One of the most common syndromes found in sport horses today is equine gastric ulcer syndrome (EGUS) or more commonly referred to as just “ulcers.” Gastric ulcers are lesions in the lining of the stomach, ranging from minor irritations or “pinpoint” ulcers to full perforation (Davis, 2006). Since the symptoms as often vague, such as decreased performance or changes in attitude, ulcers can easily be misdiagnosed.
Whenever a horse is suspected to have ulcers, it is best to reexamine the management of that horse. One of the most common changes that improves the gastric health of the horse the most significantly would be increased feed frequency of both forage and concentrates, such as grain. It is well known that horses are naturally all-day grazers, but this does not fully explain why increasing feed frequency assists in ulcer prevention.
An interesting study was performed by North Carolina State University to examine why increasing feed frequency helps control ulcers (Berschneider et al., 2010). The study had a group of horses which were all cannulated, which means they had a surgically implanted access port to their stomach to allow for greater examination of the horse’s digestion in the whole animal scenario. These animals were then divided into four feeding protocols: hay fed twice a day, hay and grain fed twice a day, hay fed constantly, and hay fed constantly with frequent small grain meals.
Through the inserted cannulas (ports), the horses were monitored hourly for any changes in acidity due to decreased access to forage and/or grain. While no significant differences in acidity were noted throughout the experiment, a significant increase in bile salt concentrations was noticed in the meal fed groups. Bile salts are a natural liquid normally secreted by the pancreas into the duodenum, or first portion of the small intestine, and are important for the digestion of fat. It was theorized that, during periods of fasting, a phenomenon known as “duodenal reflux” was occurring, which is when the bile acids go up the digestive tract and into the stomach. Further investigation by the team showed that, while bile salts themselves were not destructive to the stomach lining, when combined with an acidic environment, they heavily aggravated any existing ulcers more so than gastric acid alone.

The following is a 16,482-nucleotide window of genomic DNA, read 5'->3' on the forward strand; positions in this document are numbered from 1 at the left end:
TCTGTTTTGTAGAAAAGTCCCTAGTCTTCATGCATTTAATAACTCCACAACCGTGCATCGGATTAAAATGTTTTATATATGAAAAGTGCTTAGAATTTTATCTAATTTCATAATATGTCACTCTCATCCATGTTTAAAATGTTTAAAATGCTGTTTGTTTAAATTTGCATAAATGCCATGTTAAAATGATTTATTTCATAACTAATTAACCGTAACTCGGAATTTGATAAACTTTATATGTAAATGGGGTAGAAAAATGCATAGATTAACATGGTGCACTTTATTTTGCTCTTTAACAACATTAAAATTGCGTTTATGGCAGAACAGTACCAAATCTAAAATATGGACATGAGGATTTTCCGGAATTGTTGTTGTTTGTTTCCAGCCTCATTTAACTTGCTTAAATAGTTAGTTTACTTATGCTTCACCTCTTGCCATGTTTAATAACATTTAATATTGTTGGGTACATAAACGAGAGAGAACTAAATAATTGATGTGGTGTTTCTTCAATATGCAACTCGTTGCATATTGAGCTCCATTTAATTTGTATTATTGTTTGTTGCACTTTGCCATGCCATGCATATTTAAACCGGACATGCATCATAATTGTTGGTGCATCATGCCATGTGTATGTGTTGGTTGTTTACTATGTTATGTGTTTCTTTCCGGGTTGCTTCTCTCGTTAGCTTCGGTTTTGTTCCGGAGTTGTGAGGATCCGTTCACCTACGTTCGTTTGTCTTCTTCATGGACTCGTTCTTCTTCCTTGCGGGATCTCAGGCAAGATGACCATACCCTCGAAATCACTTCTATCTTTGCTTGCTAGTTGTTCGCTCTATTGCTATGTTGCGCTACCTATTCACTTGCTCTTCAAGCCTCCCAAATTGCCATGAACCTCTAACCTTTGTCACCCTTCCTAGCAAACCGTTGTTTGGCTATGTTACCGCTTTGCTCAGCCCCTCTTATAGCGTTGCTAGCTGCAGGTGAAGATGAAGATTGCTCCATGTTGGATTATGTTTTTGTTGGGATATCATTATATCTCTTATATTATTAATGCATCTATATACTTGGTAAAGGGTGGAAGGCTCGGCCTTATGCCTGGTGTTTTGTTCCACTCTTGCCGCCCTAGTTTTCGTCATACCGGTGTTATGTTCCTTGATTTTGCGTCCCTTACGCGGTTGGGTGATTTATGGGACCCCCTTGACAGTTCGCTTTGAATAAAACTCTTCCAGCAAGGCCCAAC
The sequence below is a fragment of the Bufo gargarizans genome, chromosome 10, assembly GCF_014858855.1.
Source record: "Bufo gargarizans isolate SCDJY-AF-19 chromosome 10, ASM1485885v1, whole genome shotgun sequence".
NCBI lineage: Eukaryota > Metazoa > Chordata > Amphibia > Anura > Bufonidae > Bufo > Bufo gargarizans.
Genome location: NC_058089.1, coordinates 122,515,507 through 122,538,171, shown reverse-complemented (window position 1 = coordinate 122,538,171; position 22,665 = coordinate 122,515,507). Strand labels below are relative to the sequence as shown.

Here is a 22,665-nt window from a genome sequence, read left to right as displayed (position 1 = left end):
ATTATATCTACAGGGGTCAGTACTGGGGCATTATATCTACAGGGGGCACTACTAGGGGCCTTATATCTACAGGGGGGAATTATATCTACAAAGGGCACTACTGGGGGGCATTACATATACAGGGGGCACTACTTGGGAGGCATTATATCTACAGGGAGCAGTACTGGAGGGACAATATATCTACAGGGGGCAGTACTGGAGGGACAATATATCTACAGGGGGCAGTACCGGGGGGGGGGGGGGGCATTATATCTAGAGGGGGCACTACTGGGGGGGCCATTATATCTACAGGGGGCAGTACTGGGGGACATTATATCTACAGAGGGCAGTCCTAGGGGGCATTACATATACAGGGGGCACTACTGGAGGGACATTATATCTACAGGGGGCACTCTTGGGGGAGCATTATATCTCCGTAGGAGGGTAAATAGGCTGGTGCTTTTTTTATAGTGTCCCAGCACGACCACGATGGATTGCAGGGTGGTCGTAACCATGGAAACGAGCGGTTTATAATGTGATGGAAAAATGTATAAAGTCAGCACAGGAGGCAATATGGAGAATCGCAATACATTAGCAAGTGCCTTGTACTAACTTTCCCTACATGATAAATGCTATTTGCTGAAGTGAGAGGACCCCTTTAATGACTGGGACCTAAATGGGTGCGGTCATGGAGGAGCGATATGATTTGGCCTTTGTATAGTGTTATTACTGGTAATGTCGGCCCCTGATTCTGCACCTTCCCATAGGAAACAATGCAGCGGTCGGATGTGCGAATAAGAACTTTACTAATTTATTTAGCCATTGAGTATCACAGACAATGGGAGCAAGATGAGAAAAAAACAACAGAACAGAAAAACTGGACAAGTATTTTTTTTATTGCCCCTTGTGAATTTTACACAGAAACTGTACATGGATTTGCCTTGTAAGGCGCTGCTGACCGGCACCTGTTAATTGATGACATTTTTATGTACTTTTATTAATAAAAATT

Based on this study, though, duodenal reflux seems to be easily avoided by frequent feedings of either hay or grain to the hay, thereby helping prevent ulcers and decrease the potential severity of an ongoing case.
In the next Feed for Thought, we will discuss some of the feeds Cavalor® offers for horses prone to gastric ulcers found in our Cavalor® Strucomix products or our newest feed, Cavalor® FiberForce.
Williams C. A. and Ralston S. “Winter Feeding for Horses.” Rutgers, The State University of New Jersey. February 2011. Marteniuk J. “Winter Energy Needs in Horses.” Michigan State University, College of Veterinary Medicine.